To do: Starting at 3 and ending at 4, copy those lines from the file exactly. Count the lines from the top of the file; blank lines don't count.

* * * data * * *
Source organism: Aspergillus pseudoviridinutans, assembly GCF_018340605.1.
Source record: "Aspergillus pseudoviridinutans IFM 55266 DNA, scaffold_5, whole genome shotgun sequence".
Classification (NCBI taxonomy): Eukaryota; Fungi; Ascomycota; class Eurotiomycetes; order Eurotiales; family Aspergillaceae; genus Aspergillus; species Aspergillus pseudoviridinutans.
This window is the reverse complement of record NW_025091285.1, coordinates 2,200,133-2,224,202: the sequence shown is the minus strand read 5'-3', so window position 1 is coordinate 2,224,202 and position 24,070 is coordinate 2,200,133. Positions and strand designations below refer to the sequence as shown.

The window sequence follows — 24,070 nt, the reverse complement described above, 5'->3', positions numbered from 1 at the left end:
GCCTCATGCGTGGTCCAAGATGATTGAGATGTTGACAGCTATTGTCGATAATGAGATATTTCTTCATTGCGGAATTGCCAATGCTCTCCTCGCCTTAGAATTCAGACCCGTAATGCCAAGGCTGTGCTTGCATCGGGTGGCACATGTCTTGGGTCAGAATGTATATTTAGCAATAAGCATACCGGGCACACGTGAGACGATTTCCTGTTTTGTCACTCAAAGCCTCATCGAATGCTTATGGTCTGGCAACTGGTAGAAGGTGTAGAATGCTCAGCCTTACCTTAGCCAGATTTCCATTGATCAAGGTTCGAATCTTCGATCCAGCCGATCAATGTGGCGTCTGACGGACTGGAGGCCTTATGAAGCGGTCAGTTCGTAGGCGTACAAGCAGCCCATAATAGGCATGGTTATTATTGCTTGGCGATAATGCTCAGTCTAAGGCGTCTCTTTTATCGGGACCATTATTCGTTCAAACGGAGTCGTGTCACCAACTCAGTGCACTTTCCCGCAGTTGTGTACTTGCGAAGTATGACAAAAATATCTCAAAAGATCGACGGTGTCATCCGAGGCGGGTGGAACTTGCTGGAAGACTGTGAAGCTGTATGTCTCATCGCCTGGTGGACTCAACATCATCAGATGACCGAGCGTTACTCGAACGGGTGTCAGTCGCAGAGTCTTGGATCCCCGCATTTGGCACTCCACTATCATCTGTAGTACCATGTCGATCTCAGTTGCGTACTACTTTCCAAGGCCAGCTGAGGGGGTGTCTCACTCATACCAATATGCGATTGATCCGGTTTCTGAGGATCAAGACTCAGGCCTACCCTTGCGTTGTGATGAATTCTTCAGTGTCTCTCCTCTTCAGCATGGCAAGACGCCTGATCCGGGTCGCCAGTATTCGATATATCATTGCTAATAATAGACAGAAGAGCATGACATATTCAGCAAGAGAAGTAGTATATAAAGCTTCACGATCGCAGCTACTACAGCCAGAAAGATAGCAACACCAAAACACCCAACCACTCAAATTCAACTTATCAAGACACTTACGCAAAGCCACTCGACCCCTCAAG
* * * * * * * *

Classification (NCBI taxonomy): Eukaryota; Fungi; Ascomycota; class Eurotiomycetes; order Eurotiales; family Aspergillaceae; genus Aspergillus; species Aspergillus pseudoviridinutans.
This window is the reverse complement of record NW_025091285.1, coordinates 2,200,133-2,224,202: the sequence shown is the minus strand read 5'-3', so window position 1 is coordinate 2,224,202 and position 24,070 is coordinate 2,200,133. Positions and strand designations below refer to the sequence as shown.